Grab a Bag

tomatoMy cooking urges have been on over drive the last two days and the kitchen looks like some mad woman tore through.  If it wasn’t for the fact that a very neat friend was in there this morning, I probably would have ignored it. But feeling a mite embarrassed, I started to clean up—–a little. Then he left, another recipe idea hit and the mess was swept aside.

I visited my favorite farmer’s market yesterday. As usual, I went without any specific plan other than to see what looked interesting, what was fresh and what carried a reasonable price. So many goodies called out my name. Butternut squash, zucchini, baby spinach, a small eggplant and 4 pounds of tomatoes (they looked so pretty still on their vines) all fell into my cart. And, I can not forget, an indulgent luxury also jumped in. A single pint of tiny brown mushrooms (crimini).

Across the aisle, I spotted a pan with what looked like a huge silky marshmallow. Homemade tofu! What a find, I’d never seen that before. The siren song hit, “Come to Momma,” I thought.  Aaaah, now I’m excited, what’s next? Look around, walk around, scope out the rest. Bananas, itty bitty plums, apples and late summer peaches smelling like they should. Fat orangey oranges.

Back home most of my wonderful produce was arranged into two favorite wooden bowls. The tofu, mushrooms (repacked in a paper bag) and spinach were tucked into the fridge.

That’s when the mess started. I had two chicken breasts in the freezer along with six wing tips put aside for stock. I pulled them out with 1 carrot, ½ a small onion, sprigs of parsley, sprigs of thyme and ½ a parsnip. Rough chopped the veggies and tossed everything (except the chicken breasts) into a deep pot, filled it with cold water and set it to boil. From the pantry, the pot also got salt and pepper, garlic powder and dried dill. That simmered for an hour before I slid in the rest of the poultry.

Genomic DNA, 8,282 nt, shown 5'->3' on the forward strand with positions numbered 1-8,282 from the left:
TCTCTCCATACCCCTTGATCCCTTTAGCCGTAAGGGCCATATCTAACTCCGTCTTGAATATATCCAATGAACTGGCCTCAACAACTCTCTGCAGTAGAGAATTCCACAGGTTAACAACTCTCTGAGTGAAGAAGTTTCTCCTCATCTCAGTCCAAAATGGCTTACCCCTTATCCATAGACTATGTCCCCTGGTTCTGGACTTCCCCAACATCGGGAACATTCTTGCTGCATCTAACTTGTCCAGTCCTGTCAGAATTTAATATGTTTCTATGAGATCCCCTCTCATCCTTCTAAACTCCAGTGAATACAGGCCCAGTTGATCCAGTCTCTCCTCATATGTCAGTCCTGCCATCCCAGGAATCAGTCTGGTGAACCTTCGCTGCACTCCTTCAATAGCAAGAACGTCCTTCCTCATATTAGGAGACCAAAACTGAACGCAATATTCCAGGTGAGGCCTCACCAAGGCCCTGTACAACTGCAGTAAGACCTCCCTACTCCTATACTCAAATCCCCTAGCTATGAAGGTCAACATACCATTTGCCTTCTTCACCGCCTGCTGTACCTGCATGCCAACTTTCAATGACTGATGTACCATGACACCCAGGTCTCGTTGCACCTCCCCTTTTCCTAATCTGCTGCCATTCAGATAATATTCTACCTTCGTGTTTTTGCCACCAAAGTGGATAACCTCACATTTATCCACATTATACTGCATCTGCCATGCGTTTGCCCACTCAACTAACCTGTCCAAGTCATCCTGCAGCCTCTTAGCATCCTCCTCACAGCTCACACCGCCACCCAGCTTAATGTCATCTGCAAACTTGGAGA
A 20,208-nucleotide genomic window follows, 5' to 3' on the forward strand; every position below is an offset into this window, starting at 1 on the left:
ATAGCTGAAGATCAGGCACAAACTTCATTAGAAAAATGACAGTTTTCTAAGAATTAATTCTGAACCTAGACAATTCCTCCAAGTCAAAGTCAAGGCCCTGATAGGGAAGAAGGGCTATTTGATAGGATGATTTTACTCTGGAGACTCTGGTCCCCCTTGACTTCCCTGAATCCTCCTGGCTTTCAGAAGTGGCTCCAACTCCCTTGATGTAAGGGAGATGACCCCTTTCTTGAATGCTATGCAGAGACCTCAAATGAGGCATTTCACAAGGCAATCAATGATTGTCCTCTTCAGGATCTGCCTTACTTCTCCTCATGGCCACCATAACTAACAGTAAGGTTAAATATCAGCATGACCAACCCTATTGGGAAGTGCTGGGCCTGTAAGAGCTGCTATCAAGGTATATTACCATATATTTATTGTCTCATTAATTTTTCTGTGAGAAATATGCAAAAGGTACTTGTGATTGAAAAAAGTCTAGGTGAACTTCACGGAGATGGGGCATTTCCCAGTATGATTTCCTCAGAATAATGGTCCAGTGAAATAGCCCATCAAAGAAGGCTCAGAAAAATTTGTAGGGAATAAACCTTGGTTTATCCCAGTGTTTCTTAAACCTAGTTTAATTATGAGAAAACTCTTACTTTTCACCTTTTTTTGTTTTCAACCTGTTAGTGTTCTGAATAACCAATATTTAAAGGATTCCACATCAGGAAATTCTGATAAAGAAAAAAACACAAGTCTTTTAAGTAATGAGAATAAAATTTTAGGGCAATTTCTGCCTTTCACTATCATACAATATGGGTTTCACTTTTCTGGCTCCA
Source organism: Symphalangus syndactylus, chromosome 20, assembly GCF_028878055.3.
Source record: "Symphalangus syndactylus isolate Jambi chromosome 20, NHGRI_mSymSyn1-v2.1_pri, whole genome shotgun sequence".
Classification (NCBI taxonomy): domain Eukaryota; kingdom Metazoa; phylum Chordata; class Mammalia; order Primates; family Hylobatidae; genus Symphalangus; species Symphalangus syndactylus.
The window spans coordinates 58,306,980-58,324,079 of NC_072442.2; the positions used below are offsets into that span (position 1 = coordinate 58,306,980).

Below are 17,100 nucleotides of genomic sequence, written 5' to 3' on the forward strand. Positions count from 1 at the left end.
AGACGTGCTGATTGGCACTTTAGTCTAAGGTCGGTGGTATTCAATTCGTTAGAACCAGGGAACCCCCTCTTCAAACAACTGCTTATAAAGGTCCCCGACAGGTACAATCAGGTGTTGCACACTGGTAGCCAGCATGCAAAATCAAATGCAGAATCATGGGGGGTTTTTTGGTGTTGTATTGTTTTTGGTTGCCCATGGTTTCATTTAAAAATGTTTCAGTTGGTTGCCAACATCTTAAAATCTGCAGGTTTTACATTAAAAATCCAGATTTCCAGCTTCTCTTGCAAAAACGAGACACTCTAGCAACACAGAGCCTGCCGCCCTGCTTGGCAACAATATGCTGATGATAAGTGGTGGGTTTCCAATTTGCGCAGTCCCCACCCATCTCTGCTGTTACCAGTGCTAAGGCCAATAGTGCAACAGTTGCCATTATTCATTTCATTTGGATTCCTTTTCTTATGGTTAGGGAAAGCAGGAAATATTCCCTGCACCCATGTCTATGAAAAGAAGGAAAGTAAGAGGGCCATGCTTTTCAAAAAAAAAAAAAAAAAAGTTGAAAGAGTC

Next step, soup. Hot and sour soup. I used the still hot stock (strained and all else, except the carrot, discarded). Added some of the tofu, shredded (very lean!) pork, three of the mushrooms, sliced thin, minced garlic, soy sauce, a little salt, vinegar and lots of white pepper. Mixed in at the end was a slurry of cornstarch, 1 beaten egg, some of the spinach, sesame seed oil and minced scallions. That soup made a very good dinner.

The cooked chicken breasts, when they were cool enough to handle, were shredded for chicken salad. Added were: ½ an apple, a handful of raisins, minced scallions, minced celery, fresh parsley, salt and some pepper, and, on a whim, a dash of Old Bay. Was feeling rather tentative when I went to taste the result but I was happily surprised: it was very good. Old Bay, who’d a thunk?

Late last night the Nosher hit and I finished the apple with some cheese, ate a plum and took a ‘standing with the fridge door open’ finger full of Old Bay chicken salad. Mmm, was even better when it’s cold.

Early this morning, I was at it again. What would it taste like if I grated some of the butternut squash with a little bit of onion, added egg, flour, a splash of milk, splash of orange, little zest, some spices and fried it all like small fritters? Nothing less than the big Lodge pan was going to do for this. Added a light film of oil, a small bit of butter and poured in the batter, spoonfuls at a time. I had fritters or was it pancakes? and, they….were…amazing. Sweet, savory and crunchy; a knock out for my breakfast with warm maple syrup. Bet they’d be perfect with poultry or just by themselves.